Who's Robert Bloch?
At lunch with some friends a few weeks back, the subject of Stephen King came up, and one of them told me, "I heard Stephen King say that he has the heart of a young boy, and that he keeps it on his mantle."
I didn't even blink. "King was quoting Robert Bloch," I replied (and I'm sure that King was, indeed, quoting him, as King's always shown an appreciation for those who came before him).
This time, I blinked.
"You know," I stuttered, still somewhat shocked, "the grandmaster of horror, the guy who wrote more great horror short stories than almost anyone, the guy who wrote Psycho?"
That last one rung a bell. And to my friend's credit, she didn't say, "Oh, he writes screenplays."
I shouldn't get too upset over this sort of thing. Great as Bloch was, it's not like many of his peers are exactly household names, either (ask any non-genre person who John Campbell is, for example). And at least a few folks do readily remember that he's the creator of Norman Bates.
But folks who only know Bloch as the creator of characters most associated with Alfred Hitchcock are missing out on one of the most important authors of the Twentieth Century, the man who almost single-handedly invented the modern psychological horror story, bridging the gap between folks like Le Fanu and Lovecraft and contemporary writers like Stephen King. They're also missing some of the best and creepiest tales written. And that's a tragedy.
Bloch, who was born in Chicago in 1917, started as a writer of old-school weird tales. As a teen, he'd corresponded with Lovecraft, and Bloch was strongly influenced by his friend and mentor (he even famously killed Lovecraft in his story "Shambler from the Stars," and Lovecraft returned the favor by offing a character named "Robert Blake" in "The Haunter of the Dark"). Although Bloch wrote some of the most influential Cthulhu Mythos stories, had he stopped there, he'd have been remembered, like Derleth and others, as nothing more than a Lovecraft wannabe.
But Bloch would prove to be a much more versatile writer than his predecessors. This evinced itself in a few ways. Perhaps the single greatest distinguishing feature of Bloch's writing is that he wrote with a sense of humor. Like another pulp-era great, Isaac Asimov, his titles were laced with puns (from anthologies with names like Tales in a Jugular Vein to his Once Around the Bloch: An Unauthorized Autobiography), and he also had some nicely macabre turns of phrase (aside from the quote that inspired this column, he's the man who gave us the phrase, "rest in pieces").
He also knew how valuable humor could be as a storytelling mechanism. One of the biggest flaws of the early pulp tales is that their characters tended to be extremely earnest, not having any life outside of the plot. Bloch recognized how important it was to flesh out his characters, and giving them a sense of humor made them more real. He was one of the first to create truly charismatic villains, and his characters set the pace for modern villains, from the ubiquitous slashers of moviedom to Thomas Harris's Hannibal Lecter.
So, which of Bloch's works should you pick up?
Start with Psycho. Sure, it's a bit dated, but it's a fast, fun read, and if it's not as scary as Hitchcock's movie (the less said about Gus Van Sant's attempt at a remake, the better), it's still scarier and better written than most contemporary "thrillers."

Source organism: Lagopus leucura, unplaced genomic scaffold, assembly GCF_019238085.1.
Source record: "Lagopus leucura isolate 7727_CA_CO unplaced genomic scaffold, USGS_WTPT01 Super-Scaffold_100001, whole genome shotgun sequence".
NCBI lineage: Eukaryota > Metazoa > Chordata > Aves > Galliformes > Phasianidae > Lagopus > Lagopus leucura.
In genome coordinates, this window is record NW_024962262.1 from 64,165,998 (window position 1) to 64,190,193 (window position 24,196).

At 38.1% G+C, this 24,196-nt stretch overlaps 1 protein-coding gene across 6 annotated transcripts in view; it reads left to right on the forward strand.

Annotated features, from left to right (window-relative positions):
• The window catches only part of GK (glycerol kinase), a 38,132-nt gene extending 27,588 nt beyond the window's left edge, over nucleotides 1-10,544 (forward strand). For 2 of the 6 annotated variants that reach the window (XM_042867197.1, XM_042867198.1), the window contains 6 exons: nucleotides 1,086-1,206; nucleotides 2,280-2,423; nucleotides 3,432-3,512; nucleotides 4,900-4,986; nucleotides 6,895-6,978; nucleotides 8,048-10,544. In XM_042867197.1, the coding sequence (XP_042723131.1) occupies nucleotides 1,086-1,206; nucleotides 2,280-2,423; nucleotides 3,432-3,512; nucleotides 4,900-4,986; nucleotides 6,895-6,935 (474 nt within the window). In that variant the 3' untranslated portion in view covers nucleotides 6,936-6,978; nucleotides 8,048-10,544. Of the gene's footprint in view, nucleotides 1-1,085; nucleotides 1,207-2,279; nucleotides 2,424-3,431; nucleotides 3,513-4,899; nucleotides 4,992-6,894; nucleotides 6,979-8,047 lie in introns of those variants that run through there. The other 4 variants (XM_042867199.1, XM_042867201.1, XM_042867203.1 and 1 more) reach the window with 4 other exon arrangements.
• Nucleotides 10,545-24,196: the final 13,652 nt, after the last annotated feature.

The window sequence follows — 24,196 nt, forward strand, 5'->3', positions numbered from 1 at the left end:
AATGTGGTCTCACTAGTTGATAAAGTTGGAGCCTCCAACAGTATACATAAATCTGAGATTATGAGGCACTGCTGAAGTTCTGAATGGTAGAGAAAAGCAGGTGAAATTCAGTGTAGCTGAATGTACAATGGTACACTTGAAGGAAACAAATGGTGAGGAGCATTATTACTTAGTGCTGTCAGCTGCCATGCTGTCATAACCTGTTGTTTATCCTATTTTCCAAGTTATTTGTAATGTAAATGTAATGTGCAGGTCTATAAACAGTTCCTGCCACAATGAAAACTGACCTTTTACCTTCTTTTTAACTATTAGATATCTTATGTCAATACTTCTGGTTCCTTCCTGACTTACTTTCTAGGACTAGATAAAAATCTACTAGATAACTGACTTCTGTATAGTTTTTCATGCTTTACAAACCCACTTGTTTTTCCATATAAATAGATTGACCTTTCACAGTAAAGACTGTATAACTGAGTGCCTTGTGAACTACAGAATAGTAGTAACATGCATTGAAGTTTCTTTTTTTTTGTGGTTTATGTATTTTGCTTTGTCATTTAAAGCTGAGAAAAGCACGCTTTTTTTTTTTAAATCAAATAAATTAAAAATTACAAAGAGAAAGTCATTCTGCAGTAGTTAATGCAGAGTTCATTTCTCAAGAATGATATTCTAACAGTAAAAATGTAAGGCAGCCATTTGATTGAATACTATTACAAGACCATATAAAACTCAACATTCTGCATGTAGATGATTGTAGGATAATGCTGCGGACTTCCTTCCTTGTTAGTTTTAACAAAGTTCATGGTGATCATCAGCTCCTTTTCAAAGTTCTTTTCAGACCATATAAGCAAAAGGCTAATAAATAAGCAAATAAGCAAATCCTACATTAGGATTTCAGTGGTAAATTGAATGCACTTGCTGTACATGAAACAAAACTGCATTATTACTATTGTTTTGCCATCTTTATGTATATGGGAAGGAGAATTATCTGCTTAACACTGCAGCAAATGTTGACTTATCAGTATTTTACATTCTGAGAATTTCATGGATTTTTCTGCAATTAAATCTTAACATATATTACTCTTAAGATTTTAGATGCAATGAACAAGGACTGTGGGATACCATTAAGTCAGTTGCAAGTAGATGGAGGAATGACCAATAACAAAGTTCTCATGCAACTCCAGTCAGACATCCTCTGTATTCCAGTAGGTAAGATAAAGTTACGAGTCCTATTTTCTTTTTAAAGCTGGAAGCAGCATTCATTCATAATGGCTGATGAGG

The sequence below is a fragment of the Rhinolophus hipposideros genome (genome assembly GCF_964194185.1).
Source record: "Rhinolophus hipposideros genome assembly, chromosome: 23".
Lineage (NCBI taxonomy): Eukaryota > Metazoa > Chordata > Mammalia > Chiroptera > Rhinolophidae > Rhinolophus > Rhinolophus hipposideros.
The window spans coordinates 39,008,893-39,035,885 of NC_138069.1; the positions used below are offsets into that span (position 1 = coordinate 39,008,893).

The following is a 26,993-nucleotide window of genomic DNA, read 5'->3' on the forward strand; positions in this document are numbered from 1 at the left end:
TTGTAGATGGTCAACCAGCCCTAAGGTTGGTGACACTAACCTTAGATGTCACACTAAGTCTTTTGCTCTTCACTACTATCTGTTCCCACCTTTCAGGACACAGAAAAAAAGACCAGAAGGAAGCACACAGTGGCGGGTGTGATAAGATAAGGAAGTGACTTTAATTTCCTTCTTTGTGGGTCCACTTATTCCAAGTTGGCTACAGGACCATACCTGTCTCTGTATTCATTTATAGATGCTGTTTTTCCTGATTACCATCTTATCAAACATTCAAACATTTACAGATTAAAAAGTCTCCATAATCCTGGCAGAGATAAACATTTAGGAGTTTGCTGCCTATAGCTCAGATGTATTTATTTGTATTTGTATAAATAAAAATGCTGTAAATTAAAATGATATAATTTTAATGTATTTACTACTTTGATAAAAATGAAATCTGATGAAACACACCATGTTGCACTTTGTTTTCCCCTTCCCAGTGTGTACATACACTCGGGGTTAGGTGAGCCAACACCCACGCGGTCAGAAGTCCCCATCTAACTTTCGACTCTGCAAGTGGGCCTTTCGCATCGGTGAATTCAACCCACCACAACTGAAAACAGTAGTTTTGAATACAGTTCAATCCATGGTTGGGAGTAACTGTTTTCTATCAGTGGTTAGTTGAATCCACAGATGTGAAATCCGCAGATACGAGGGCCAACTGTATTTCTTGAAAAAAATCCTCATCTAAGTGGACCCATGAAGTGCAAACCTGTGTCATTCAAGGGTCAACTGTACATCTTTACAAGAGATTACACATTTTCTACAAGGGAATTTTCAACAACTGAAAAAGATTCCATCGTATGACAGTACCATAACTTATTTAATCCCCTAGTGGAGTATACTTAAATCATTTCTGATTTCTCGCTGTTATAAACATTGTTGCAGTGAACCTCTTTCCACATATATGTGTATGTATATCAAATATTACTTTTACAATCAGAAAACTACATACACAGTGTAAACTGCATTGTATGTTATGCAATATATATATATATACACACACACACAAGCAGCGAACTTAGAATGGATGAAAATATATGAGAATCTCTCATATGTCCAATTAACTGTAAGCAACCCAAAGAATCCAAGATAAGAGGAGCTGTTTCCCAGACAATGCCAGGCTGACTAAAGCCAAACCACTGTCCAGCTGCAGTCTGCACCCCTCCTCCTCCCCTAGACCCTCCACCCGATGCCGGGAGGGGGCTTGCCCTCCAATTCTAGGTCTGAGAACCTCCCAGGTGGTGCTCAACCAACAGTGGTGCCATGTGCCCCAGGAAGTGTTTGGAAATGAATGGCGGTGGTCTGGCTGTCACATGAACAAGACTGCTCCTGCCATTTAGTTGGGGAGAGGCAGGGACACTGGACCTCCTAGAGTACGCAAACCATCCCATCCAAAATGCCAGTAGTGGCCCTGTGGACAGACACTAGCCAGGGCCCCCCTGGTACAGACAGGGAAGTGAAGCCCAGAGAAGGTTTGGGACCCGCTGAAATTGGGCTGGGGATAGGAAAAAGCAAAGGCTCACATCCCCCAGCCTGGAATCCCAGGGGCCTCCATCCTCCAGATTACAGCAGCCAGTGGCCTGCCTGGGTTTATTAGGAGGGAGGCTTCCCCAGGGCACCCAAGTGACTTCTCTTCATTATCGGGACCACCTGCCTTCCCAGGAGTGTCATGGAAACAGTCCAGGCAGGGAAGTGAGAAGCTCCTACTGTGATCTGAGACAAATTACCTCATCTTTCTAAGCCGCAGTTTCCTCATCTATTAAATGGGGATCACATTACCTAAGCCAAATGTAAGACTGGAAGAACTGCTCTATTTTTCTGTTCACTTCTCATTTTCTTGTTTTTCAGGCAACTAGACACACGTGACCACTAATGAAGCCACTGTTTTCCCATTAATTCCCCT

Then, move on to Lost in Time and Space With Lefty Feep, his humorous stories of a Damon Runyonesque character, filled with some truly awful (or wonderful, depending on your perspective) puns. It isn't horror, but if you're that hung up on genre titles, you'll probably not likely to enjoy short stories with titles like "The Pied Piper Fights the Gestapo" and "A Snitch in Time" anyway.
The best collection of Bloch's short work is The Early Fears. Unfortunately out-of-print, it can still be found used on Amazon and elsewhere on the Internet. This collection includes some of Bloch's early Lovecraft pastiches, but it also has some of his later works (in spite of the title). The best stories in the collection include "That Hell-Bound Heart," for which Bloch won his only Hugo award and perhaps his second-most-famous work, "Yours Truly, Jack the Ripper."
Two of his later novels are also highly worthwhile. American Gothic, which explored the infamous murders by H.H. Holmes at the 1893 Chicago World's Fair (fifteen years before Erik Larson wrote a nonfiction account of those crimes in The Devil in the White City). It's slight, but enjoyable. And 1978's Strange Eons was a return to his Lovecraftian roots, and is a delightful tribute to the Mythos and to Bloch's mentor.
Finally, the above-mentioned autobiography, Once Around the Bloch: An Unauthorized Autobiography), should be required reading for any fan of horror. Not only does Bloch's style make for an immensely enjoyable read, but his early communications with Lovecraft, Howard, and other pulp authors offer great insight into the evolution of the genre. The book is shallow at times -- Bloch doesn't delve into his own feelings nearly often enough -- but it provides a nice tour of not only the early horror industry, but also of mid-century Hollywood and television.
Bloch passed away nearly ten years ago, and too much of his work is slipping out of print. For the works of a man who has won Lifetime Achievements from both the Bram Stoker Awards and the World Fantasy Awards, and who influenced almost every contemporary horror writer, to be out-of-print is a tragedy. If you are lucky enough to find a Bloch book at your local store, pick it up. If you like horror, you owe that to yourself.